Are you still guilty of not watching The Americans (even after all those Emmy noms)? Or have you still not had a go at breakout freshmen series like Underground and Love? Not to worry: there is still time to catch up before these series — and four Fresh others! — return to your small screens and laptops later this month. Catch our rundown of what to binge before April showers bring us into spring.
What it is: Now entering its fifth season, this slow-burning espionage series stars real-life couple Kerri Russell and Matthew Rhys as married KGB spies infiltrating the nation’s capital at the height of the Cold War.
Why you should watch it: We know, we know: you’re hearing enough about Russia in the day’s headlines, so why should you want to watch a show about KGB spies infiltrating the States? Trust us; The Americans isn’t just any show. In Russell and Rhys, the FX critical darling boasts two of television’s finest performers matched with airtight scripts and sublime direction and cinematography well deserving of its outstanding drama series Emmy nomination last year. Tune in and find out why The Americans has slowly but surely gained a dedicated, impassioned following and become subject of the thinking-man’s water cooler talk each Wednesday morning. Season 5 premieres March 7.
Commitment: About 40 hours
What it is: Creators Misha Green and Joe Pokaski’s Underground follows a group of slaves led by Jurnee Smollett-Bell’s Rosalee as they flee Georgia and make their way along the historic and storied Underground Railroad.
Why you should watch it: A traditional slave narrative, this is not. In a thrilling reflection of its heroes’ dire circumstances, Underground plays out at a breakneck pace, more like a cat-and-mouse thriller than a somber prestige project of America’s darkest hour. The gamble works, making audiences practically taste the sweat on Smollett-Bell’s brow while enduring the elements of the hot Georgian son. Season 2 premieres on March 8.
Commitment: About 7.5 hours
What it is: The Catch, ABC’s latest Shondaland production, comes from creators Jennifer Schuur, Kate Atkinson, and Helen Gregory and stars Mireille Enos (The Killing) and Peter Krause (Parenthood, Six Feet Under). Enos is Alice Vaughan, an L.A.-based private investigator who learns her fiancé, Benjamin Jones (Krause), is a world-class conman.
Why you should watch it: You know what you’re getting with most Shondaland projects, and if you’re a fan of what’s come before, you’ll be a fan of The Catch. Chock full of sexy, twisty fun, the series is escapist entertainment with a leading pair of memorable characters and a particularly excellent performance from Enos — but no surprise there. Season 2 premieres on March 9.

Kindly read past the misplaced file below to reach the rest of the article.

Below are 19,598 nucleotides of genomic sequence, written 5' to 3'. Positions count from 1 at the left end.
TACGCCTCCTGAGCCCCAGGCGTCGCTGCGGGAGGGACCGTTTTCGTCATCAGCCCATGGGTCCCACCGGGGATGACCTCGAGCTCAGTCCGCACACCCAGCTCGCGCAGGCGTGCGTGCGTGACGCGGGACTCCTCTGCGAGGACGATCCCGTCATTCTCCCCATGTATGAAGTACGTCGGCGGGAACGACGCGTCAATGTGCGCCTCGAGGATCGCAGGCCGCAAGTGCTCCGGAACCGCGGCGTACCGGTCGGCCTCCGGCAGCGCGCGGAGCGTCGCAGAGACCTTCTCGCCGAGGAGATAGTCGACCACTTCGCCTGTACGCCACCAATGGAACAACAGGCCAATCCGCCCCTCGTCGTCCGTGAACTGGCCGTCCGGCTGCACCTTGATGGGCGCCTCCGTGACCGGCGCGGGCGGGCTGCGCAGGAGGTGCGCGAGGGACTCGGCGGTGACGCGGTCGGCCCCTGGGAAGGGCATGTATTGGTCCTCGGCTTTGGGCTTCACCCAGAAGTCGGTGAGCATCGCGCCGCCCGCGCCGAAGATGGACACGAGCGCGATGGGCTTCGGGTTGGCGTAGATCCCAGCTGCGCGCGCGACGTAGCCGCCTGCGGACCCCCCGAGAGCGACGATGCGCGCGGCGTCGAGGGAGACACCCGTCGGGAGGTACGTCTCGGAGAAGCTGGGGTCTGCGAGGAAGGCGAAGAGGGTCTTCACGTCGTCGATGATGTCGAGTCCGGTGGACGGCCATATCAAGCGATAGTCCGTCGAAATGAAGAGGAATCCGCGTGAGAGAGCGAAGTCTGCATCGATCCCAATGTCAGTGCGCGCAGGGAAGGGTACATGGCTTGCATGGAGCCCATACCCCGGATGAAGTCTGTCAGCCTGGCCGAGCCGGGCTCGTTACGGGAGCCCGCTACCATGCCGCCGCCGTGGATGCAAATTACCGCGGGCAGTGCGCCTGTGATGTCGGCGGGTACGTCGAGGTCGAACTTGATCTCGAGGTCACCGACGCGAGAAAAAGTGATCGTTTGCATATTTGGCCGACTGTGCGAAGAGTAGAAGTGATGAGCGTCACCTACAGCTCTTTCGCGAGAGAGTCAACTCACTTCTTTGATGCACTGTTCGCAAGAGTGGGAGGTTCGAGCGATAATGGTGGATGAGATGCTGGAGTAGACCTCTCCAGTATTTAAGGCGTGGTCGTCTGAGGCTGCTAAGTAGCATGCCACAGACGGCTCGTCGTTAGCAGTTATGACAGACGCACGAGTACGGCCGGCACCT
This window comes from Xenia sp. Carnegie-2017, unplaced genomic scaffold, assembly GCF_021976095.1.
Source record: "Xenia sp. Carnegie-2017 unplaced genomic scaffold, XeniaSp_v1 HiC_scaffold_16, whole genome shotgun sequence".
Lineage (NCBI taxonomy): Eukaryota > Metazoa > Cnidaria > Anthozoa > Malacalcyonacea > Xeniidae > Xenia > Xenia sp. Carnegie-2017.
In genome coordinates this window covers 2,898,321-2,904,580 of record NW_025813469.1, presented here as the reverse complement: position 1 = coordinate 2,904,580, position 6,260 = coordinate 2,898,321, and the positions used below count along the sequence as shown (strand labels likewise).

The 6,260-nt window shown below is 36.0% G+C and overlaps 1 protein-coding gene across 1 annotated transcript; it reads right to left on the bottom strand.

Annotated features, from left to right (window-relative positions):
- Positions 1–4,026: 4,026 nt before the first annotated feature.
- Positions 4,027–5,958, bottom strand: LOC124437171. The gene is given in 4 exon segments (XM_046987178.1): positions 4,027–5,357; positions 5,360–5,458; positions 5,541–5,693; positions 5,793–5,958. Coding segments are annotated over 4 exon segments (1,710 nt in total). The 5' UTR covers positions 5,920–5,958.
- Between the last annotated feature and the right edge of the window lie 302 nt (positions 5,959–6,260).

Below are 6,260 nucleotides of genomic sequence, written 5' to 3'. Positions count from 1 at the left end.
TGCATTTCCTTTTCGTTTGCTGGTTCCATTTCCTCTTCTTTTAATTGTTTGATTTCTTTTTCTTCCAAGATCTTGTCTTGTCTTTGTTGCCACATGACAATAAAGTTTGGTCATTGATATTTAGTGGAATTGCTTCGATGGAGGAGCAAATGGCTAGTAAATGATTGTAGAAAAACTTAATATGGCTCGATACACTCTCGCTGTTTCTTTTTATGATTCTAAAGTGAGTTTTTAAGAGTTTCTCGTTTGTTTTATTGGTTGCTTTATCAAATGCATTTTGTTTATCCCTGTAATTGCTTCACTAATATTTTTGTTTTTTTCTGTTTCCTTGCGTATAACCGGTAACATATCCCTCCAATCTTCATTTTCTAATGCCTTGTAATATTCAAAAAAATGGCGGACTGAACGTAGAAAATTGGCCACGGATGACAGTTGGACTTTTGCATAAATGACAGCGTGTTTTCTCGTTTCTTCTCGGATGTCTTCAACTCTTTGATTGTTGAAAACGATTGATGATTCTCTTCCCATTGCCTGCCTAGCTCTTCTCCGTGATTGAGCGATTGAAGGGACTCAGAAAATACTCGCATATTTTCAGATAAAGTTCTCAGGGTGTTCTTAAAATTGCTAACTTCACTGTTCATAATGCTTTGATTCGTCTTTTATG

Commitment: About 7.5 hours
What it is: From creators Judd Apatow, Lesley Arfin, and Paul Rust (who also stars as the affable Gus), Love is the unlikely friendship-turned-L.A. love story of Rust’s hero and the troubled girl next door, Mickey (Community’s Gillian Jacobs).
Why you should watch it: While the elevator pitch — “opposites attract and fall in love in the City of Angels” — is more likely to cause eye rolls than guarantee contracts, Love navigates its characters’ winding hearts with nuanced precision — and circumvents cliché along the way. While production assistant and aspiring screenwriter Gus is perfectly likable, it’s Jacobs as Mickey that steals the show. Playing a recovering sex addict and alcoholic, she nails the nuances of destruction and dependency in all its forms to both heartbreaking and hilarious effect. Season 2 premieres on March 10.
Where to watch: Netflix
Commitment: About 8.5 hours
What it is: From Academy Award winner John Ridley (12 Years a Slave), American Crime on ABC is an anthological series tackling timely sociopolitical matters head-on through compelling characters and dramas.
Why you should watch it: No, you don’t have to watch the first two seasons of the Emmy-winning American Crime to know what’s going on in Season 3, but you’ll be glad you did. Top-tier, thought provoking writing and career-best performances from Regina King, Felicity Huffman, Timothy Hutton, Lilly Taylor, and countless others elevate the acclaimed series from primetime soapbox to must-watch TV. Season 3 premieres on Sunday, March 12.
Commitment: About 16 hours
What it is: An original scripted drama from Oprah Winfrey’s OWN network, Greenleaf stars Merle Dandridge as Grace, a pastor who returns to her estranged family — megachurch bishop James Greenleaf (Keith David) and Lady Mae Greenleaf (Lynn Whitfield) — after a 20-year absence. The occasion? The mysterious death of her sister, Faith.
Why you should watch it: Greenleaf packs an emotional punch, thanks largely due to its trio of lead performances and a hearty supporting turn from Ms. Winfrey herself. The drama in this Tennessee family runs thicker than their shared blood, and it makes for savory, soapy television you can’t keep your eyes off of. Season 2 premieres on March 15.
Commitment: About 10 hours
What it is: In a spin on the classic odd couple set-up, Netflix’s Grace and Frankie stars Jane Fonda and Lily Tomlin as the titular pair, who are forced to put their differences aside and become housemates after their husbands (played by Martin Sheen and Sam Waterston) come out as gay and leave them for one another.
Why you should watch it: Who says they don’t make good roles for actresses over a certain age? In Grace and Frankie, screen icons (and former 9 to 5 costars) Fonda and Tomlin have their best roles in years. It may seem at first like a case of stunt casting for nostalgia’s sake, but as the series goes on, these characters grow and develop in unexpected, complicated, and heartwarming ways. It’s utterly watchable. Season 3 premieres on March 24.
Commitment: About 13 hours